HAMMOND: There's professionalism. Any prints?
CHERRY: There will be.

Hammond then asks Drury to get him a cup of hot chocolate. Once left alone, Hammond asks Cherry if he knew that Dixon had been under internal investigation for allegedly turning a blind eye to "a child-swapping party.":

CHERRY: What's achild-swapping party?
HAMMOND: It's where one paedophile couple baby-sit for another. Dixon was a grandad himself, you know? Two lovely grandaughters - four and seven.
CHERRY: What?! Are you saying... Dixon was actually... involved?
HAMMOND: If word ever crept out that Dixon - our brave bobbie on the beat - took an unswerving desire to serve the welfare of minors, bang goes our PR! Not to mention how Riley's jury might feel - they just might see his shooting Dixon as a favour to the metropolis!
CHERRY: Blimey, The Case of PC Paedophile! Don't remember this one on Scotland Yard Mysteries!!

In the locker-room, after suffering a flashback voice-over of Dixon's gardening tips, Hughes opens 'his' locker and is horrified to find the door covered with photos cut out of Mayfair (at least, I assume they're from Mayfair!). After staring at them, half-appalled and half-fascinated, for a few seconds, he is accosted by PC Sneed - whose 1949 persona was last seen being lectured by Sgt Brooks earlier. He tells Hughes he had a 'phone call earlier from, "Mrs Hughes." Confused, Hughes asks if he means his mother, but Sneed says it was his wife. "But I'm a confirmed batchelor," he protests, to which Sneed replies: "Of course you are, Taff. And you've also had a very very very nasty blow on the head!" and hands Hughes 'his' uniform. Left alone, he turns back to the locker and finds a photograph of 'himself', a pregnant woman and three children. "My own family," he mutters it himself in disbelief.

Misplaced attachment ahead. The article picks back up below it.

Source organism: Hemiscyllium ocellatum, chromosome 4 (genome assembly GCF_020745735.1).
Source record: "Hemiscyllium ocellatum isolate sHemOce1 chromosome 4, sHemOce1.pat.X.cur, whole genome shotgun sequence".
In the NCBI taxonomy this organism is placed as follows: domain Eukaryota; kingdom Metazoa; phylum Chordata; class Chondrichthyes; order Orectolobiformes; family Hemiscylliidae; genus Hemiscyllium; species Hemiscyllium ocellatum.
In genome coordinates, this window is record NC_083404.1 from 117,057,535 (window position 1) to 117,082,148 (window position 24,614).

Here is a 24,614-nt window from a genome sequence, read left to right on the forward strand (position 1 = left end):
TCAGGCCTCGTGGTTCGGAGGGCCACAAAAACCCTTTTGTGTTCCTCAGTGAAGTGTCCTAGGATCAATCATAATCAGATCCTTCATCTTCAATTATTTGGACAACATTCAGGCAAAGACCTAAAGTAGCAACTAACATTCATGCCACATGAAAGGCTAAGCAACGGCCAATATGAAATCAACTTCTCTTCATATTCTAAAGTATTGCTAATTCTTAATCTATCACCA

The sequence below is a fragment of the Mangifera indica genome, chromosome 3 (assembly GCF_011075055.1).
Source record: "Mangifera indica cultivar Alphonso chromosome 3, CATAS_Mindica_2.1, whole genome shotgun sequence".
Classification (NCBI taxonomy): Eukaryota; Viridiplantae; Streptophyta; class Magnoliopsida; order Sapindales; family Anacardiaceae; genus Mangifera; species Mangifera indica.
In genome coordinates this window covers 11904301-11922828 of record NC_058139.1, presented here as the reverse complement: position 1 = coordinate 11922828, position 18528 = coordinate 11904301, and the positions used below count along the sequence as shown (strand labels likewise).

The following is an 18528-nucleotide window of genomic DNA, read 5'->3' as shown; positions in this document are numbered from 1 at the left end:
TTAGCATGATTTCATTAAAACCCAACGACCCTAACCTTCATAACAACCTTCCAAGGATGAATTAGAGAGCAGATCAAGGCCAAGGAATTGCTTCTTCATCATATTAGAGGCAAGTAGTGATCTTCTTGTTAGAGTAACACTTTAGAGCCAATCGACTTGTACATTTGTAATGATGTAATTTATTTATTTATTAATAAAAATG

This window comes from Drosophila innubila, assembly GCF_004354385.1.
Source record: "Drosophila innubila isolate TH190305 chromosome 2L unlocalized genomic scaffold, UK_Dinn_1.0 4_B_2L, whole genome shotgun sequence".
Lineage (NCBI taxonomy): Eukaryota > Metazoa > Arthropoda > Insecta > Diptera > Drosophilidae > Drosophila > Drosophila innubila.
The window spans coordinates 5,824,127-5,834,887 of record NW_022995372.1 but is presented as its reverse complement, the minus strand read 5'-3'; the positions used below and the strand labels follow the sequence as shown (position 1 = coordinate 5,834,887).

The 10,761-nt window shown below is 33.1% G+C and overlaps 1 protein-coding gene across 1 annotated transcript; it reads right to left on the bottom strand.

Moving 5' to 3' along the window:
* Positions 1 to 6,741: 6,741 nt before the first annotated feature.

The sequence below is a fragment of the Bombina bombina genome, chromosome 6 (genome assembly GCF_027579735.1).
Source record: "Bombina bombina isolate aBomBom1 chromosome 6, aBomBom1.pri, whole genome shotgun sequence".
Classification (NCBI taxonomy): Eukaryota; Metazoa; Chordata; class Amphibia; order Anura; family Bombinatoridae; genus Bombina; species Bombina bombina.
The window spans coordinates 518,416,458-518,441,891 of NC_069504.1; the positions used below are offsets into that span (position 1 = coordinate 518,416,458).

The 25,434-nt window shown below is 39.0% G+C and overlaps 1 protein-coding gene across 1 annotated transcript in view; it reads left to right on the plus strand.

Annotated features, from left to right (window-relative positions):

Back in Cherry's office, the detective is growing tired with Riley's 'story':